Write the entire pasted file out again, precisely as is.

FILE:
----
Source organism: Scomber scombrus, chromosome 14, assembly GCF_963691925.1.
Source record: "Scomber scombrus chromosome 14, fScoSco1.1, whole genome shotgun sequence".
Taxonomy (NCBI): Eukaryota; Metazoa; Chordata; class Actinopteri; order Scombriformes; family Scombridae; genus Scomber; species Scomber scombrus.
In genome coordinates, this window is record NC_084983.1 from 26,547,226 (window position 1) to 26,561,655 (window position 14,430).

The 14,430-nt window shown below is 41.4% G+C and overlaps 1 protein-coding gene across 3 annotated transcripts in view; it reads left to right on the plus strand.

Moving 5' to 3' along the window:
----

Source organism: Scomber scombrus, chromosome 14, assembly GCF_963691925.1.
Source record: "Scomber scombrus chromosome 14, fScoSco1.1, whole genome shotgun sequence".
Taxonomy (NCBI): Eukaryota; Metazoa; Chordata; class Actinopteri; order Scombriformes; family Scombridae; genus Scomber; species Scomber scombrus.
In genome coordinates, this window is record NC_084983.1 from 26,547,226 (window position 1) to 26,561,655 (window position 14,430).

The 14,430-nt window shown below is 41.4% G+C and overlaps 1 protein-coding gene across 3 annotated transcripts in view; it reads left to right on the plus strand.

Moving 5' to 3' along the window: